Treatment: Carotid stenosis is treated by a fairly common surgical procedure called a ‘carotid endarterectomy’ which can effectively prevent a stroke.
Also referred to as cavernomas, cavernous angiomas, cavernous hemangiomas or intracranial vascular malformations, these are clusters of small, abnormal, blood vessels and large, thin-walled blood vessels filled with blood. Typically found in the brain, they do also occur in the spinal cord, the dura (the covering of the brain) and the
nerves in the skull. They cover a broad range of sizes from as little as a quarter of an inch to 3 to 4 inches.
Treatment: Cavernomas can potentially haemorrhage, putting the patient at huge risk. So, they require surgical excision via a craniotomy.
Click here to read more about our patient Moumita’s case study
A cerebral (brain or intracranial) aneurysm occurs when a blood vessel in the brain weakens. This results in a bulge or balloon developing in the wall of the blood vessel. Typically an aneurysm tends to develop at a ‘fork’ in a blood vessel since that is where it is structurally vulnerable. They can be the result of congenital defects or a variety of
conditions like atherosclerosis, high BP and occasionally trauma to the head or even infection.
Aneurysms may present as catastrophic rupture leading to sub-arachnoid haemorrhage – a potentially life-threatening fatal condition.
Treatment: Once ruptured then the patient requires immediate admission to an ICU and evaluation regarding the presence and location of the aneurysm. Based on this evaluation and the patient’s clinical condition, a decision is taken regarding treatment.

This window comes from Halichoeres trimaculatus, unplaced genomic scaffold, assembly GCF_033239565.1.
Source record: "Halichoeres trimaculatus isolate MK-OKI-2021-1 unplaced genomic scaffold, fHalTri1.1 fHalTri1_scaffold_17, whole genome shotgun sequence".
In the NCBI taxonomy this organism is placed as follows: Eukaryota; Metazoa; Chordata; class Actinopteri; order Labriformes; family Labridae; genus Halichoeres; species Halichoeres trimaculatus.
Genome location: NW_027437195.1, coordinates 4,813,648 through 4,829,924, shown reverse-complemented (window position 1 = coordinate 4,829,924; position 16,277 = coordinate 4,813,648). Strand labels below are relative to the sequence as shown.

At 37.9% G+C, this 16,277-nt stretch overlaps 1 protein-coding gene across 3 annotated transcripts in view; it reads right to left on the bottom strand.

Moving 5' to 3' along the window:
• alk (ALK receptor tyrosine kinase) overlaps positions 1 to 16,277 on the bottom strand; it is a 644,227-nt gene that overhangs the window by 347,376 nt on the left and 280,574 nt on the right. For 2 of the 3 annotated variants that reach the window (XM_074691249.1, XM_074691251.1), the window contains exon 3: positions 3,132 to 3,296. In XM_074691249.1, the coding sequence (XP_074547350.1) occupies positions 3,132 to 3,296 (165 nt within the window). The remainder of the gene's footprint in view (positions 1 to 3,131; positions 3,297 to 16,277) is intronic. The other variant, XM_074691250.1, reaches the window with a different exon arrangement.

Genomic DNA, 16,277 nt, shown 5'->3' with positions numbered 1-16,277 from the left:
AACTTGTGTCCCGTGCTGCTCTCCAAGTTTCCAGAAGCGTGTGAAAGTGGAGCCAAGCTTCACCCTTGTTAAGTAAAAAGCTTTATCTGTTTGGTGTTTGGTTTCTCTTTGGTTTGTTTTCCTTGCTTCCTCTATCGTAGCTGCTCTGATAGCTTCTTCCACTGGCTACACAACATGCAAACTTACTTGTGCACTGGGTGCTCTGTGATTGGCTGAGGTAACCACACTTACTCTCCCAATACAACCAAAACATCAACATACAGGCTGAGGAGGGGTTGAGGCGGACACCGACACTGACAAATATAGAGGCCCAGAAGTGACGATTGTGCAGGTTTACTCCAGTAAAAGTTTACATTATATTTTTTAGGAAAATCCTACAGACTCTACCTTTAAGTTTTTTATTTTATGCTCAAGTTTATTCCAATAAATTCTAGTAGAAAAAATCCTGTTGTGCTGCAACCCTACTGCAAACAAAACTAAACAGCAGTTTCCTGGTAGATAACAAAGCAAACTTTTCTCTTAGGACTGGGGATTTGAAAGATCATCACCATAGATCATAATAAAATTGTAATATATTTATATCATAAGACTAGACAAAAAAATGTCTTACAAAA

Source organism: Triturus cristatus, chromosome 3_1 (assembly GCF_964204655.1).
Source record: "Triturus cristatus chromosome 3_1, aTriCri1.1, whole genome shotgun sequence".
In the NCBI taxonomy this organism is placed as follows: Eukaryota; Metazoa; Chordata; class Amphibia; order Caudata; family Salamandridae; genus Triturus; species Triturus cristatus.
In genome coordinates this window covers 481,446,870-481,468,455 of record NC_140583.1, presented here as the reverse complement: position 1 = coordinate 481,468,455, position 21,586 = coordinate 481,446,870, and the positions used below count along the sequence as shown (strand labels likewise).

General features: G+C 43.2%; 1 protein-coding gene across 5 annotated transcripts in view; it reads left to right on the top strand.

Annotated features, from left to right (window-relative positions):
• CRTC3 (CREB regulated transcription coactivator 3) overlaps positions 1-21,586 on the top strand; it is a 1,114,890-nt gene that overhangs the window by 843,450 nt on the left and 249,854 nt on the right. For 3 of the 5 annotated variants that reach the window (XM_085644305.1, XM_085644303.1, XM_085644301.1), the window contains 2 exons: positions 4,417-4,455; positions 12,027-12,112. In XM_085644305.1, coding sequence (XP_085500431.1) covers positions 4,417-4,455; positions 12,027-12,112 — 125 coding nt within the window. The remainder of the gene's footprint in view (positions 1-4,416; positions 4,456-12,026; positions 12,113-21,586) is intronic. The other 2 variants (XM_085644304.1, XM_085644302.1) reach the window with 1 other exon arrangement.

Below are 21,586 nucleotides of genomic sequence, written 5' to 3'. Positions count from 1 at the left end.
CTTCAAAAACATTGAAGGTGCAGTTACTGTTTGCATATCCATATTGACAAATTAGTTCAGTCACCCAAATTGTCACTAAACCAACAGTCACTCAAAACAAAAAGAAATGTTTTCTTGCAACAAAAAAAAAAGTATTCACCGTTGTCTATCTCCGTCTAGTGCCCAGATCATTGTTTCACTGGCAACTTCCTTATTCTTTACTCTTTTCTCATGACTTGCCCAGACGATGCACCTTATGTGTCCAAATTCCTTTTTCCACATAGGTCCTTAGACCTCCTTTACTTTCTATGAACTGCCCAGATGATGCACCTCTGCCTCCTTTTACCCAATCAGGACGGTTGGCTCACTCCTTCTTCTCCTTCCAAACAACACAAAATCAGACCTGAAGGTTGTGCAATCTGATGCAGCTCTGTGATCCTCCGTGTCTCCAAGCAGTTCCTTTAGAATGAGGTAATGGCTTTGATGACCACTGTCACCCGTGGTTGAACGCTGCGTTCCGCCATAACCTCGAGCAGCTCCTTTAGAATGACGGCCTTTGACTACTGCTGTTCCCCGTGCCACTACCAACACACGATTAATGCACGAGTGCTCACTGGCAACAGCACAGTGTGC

The primary goal of treatment is exclusion of the aneurysm from the circulation. This can be done by one of two methods – surgical (clipping of the aneurysm) or endovascular (via coils).
The word cerebrovascular is made up of two parts – ‘cerebro’ which refers to the large part of the brain, and “vascular” which refers to arteries and veins.
Cerebrovascular disease refers to any and all disorders wherein a part of the brain is affected (whether temporary or permanent) by bleeding or ischemia with cerebral blood vessels being involved. It may include carotid, vertebral and intracranial stenosis, aneurysms, strokes and vascular malformations.
Restrictions in blood flow may occur from vessel narrowing (stenosis), clot formation (thrombosis), blockage (embolism), or blood vessel rupture (hemorrhage). Lack of sufficient blood flow (ischemia) affects brain tissue and may cause a stroke.
Treatment: Treatment is cerebral revascularization using a STA-MCA bypass or a highflow bypass in selected cases.
Stroke is an abrupt interruption of constant blood flow to the brain causing a loss of neurological function. This may be due to blockage or bleeding. The former causes the more common ischemic stroke which causes about 87% of all strokes. The latter causes the haemorrhagic stroke which, although rarer, is considered infinitely more dangerous.
Often there is very little warning of an impending stroke but the effects of it can be debilitating to fatal. Starved of blood flow, brain cells which require constant oxygen and nutrients can be damaged or even die within minutes. Once dead, brain cells typically don’t regenerate and this can result in mental and even physical disabilities. Thus, it is of vital importance that oxygen and blood flow be restored as quickly as possible.